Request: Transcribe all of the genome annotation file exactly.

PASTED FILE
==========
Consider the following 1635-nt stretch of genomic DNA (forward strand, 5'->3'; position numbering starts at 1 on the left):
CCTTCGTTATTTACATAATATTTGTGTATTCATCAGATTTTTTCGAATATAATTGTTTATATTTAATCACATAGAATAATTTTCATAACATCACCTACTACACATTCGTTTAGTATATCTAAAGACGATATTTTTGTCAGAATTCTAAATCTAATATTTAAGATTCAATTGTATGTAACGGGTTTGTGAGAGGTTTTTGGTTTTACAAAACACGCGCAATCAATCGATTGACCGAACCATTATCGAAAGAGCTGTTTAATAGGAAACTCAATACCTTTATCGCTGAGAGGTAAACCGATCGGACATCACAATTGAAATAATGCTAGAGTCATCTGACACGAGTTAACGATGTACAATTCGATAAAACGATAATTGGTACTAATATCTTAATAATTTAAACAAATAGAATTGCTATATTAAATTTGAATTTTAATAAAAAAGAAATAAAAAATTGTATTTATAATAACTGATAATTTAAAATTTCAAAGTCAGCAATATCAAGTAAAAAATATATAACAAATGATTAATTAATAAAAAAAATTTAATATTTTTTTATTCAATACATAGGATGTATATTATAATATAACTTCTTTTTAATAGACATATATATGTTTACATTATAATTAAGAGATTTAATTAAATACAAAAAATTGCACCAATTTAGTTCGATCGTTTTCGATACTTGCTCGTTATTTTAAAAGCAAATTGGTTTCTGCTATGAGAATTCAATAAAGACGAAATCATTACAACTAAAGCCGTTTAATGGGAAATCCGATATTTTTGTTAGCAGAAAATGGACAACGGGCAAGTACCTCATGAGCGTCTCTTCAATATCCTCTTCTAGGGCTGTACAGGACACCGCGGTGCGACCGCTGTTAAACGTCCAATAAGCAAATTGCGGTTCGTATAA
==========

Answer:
Consider the following 1635-nt stretch of genomic DNA (forward strand, 5'->3'; position numbering starts at 1 on the left):
CCTTCGTTATTTACATAATATTTGTGTATTCATCAGATTTTTTCGAATATAATTGTTTATATTTAATCACATAGAATAATTTTCATAACATCACCTACTACACATTCGTTTAGTATATCTAAAGACGATATTTTTGTCAGAATTCTAAATCTAATATTTAAGATTCAATTGTATGTAACGGGTTTGTGAGAGGTTTTTGGTTTTACAAAACACGCGCAATCAATCGATTGACCGAACCATTATCGAAAGAGCTGTTTAATAGGAAACTCAATACCTTTATCGCTGAGAGGTAAACCGATCGGACATCACAATTGAAATAATGCTAGAGTCATCTGACACGAGTTAACGATGTACAATTCGATAAAACGATAATTGGTACTAATATCTTAATAATTTAAACAAATAGAATTGCTATATTAAATTTGAATTTTAATAAAAAAGAAATAAAAAATTGTATTTATAATAACTGATAATTTAAAATTTCAAAGTCAGCAATATCAAGTAAAAAATATATAACAAATGATTAATTAATAAAAAAAATTTAATATTTTTTTATTCAATACATAGGATGTATATTATAATATAACTTCTTTTTAATAGACATATATATGTTTACATTATAATTAAGAGATTTAATTAAATACAAAAAATTGCACCAATTTAGTTCGATCGTTTTCGATACTTGCTCGTTATTTTAAAAGCAAATTGGTTTCTGCTATGAGAATTCAATAAAGACGAAATCATTACAACTAAAGCCGTTTAATGGGAAATCCGATATTTTTGTTAGCAGAAAATGGACAACGGGCAAGTACCTCATGAGCGTCTCTTCAATATCCTCTTCTAGGGCTGTACAGGACACCGCGGTGCGACCGCTGTTAAACGTCCAATAAGCAAATTGCGGTTCGTATAA